In December of 1987, Randy started Fifth Avenue Antique Auto Parts to market the new 6-volt alternator. He designed a sales brochure, began sending out new product press releases, and started placing ads in automotive and farm magazines. During this time, Fifth Avenue Antique Auto Parts also introduced a 12-volt alternator that would be able to recharge the battery at idle, speeds as low as 400 rpms. This was in contrast to modern alternators, which provide little or no output below 1200 engine rpms.

With the alternators selling well locally, it was time to gain some national exposure. Randy began talking with a number of the teams entered in the Great American Race, a vintage car race in which pre 1940 cars are driven 4500 miles across the United States in just 14 days. He worked out a deal to install one of his 6-volt alternators at no charge on a 1936 Cord owned by Bud Melby of Seattle Washington. In exchange, Randy would receive advertising rights and an endorsement if the alternator proved successful.


Antique 1939 AutomobileThe 6-volt alternator worked perfectly and solved a number of electrical problems on the 1936 Cord. Cord automobiles are unique in that they have an electric shift selector on the steering column that is used to electrically shift the gears in the transmission. Prior to, the 6-volt alternator being installed, a pause was required in between shifts to allow the shifting solenoids time to work properly.


The new 6-volt alternator allowed all of the original 6-volt electrical system to remain in place, while providing a 60% greater output. In addition, the new 6-volt alternator would be able to recharge the battery at idle and low engine rpms, just like a modern day 12-volt charging system. That would put an end to the trademark hard starting dead batteries and dim headlights associated with the 6-volt electrical systems.


In addition, the car was equipped with an electric solenoid controlled overdrive transmission that had a tendency to become "stuck" in the "high" side. These transmission problems were all a result of low voltage. The original generator charging system was not able to deliver enough, electrical current at low engine rpms to make the transmission shift properly. After Randy's new 6-volt alternator was installed the transmission shifted immediately without hesitation, and no longer required a pause in between shifts. In addition, the overdrive could now be shifted between the low and high range at any speed. Best of all the worry of dead batteries and dim headlights was eliminated. The Cord was made to be much more reliable and the team went on to finish in fifth place out of 100 entrants in the 1989 race.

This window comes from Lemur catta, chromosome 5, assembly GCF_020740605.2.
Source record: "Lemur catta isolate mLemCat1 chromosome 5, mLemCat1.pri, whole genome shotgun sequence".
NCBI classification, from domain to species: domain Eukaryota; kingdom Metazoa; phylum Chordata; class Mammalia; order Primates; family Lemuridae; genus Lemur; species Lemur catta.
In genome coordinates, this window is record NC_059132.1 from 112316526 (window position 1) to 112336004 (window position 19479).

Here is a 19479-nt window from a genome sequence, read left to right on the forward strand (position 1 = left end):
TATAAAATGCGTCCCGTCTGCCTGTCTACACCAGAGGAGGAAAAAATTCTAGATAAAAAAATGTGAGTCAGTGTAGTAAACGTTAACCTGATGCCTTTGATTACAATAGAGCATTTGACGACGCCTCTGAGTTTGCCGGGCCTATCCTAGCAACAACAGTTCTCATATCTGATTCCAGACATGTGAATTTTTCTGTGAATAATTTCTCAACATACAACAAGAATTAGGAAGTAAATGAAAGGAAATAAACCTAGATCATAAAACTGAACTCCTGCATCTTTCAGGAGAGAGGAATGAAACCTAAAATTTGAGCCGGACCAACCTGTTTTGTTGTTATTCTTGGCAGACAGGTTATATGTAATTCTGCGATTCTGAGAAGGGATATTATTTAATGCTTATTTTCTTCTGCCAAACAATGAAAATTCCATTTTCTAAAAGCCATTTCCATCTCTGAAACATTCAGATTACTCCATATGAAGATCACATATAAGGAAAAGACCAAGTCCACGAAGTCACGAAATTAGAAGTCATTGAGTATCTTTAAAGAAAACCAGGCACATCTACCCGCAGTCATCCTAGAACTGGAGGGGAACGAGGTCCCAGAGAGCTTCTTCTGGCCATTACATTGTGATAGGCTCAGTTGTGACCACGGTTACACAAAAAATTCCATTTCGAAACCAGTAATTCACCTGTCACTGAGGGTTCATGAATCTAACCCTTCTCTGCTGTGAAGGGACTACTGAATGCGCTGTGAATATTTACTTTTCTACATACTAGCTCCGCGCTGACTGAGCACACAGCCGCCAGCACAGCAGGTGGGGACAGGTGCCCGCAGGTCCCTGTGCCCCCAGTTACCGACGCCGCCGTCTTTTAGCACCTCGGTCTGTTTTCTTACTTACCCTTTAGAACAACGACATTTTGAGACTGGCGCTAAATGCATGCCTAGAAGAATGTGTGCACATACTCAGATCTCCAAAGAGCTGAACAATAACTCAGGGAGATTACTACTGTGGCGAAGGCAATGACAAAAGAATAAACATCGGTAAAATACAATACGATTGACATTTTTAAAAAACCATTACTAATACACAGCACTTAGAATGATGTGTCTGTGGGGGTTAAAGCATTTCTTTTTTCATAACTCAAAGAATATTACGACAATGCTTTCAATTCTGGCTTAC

With the success of the new 6-volt alternator proven in the 1989 Great American Race, it was time to go knock on a few more doors. Randy decided that if he could get a few more Great Racers to use his alternator, it would be easier to sell the alternators to the average antique vehicle owner.


Randy, with a little help from Bud Melby (now a very satisfied Cord owner) convinced Howard Sharp of Fairport New York to install one of the 6-volt alternators on his 1929 Dodge Sport Coupe entered in the 1989 Great American Race. Howard also experienced first hand the positive benefits of the new 6-volt alternator, including easier starting and brighter headlights. As a result of the his car being more reliable Howard finished in the top five the next two years, and became very determined to win the Great Race.


The Great RaceHoward Sharp won the sportsman’s class of the Great Race in 1993, becoming thirty thousand dollars richer and was handed the keys to a new 1993 Buick Roadmaster! The original 6-volt alternator installed in 1990 had accumulated over 20,000 Great Race miles, and was still going strong.


Randy was quickly establishing a reputation as the antique vehicle electrical system expert. Great Race entrants from across the country began calling to order his 6-volt alternator and seek his advice. Randy's involvement in the Great Race was beginning to pay dividends. Not only were the Great Race teams buying his alternator, but retail sales of the alternator were also very strong.


In 1994 the first group of Great Race entrants came back to Randy and said "you did such a good job with our electrical systems, how about working on our cooling and fuel problems"?


Randy accepted the challenge and developed a number of specialized products for the Great Race teams, among them high output 6/12 volt electric radiator cooling fans and specially engineered electric fuel pumps. All of Fifth Avenue's products have increased not only the reliability of the Great Racecars, but the reliability of the average antique vehicle, making them more reliable and fun to drive.

Fifth Avenue Facts

Even when cars were new back in the 1940’s and 1950’s the vacuum wipers always needed a little help. Because many people smoked during those days, pouch tobacco (like the Bull Durham Brand) was common. During those days it was common practice to rub the tobacco pouch across the outside of the windshield. The "juice" in the tobacco acted as a lubricant that made the job the vacuum powered windshield motor had to do a little easier. The "juice" also made it easier to get the bugs off of the windshield. This is the job that products like "Rain-X" do today.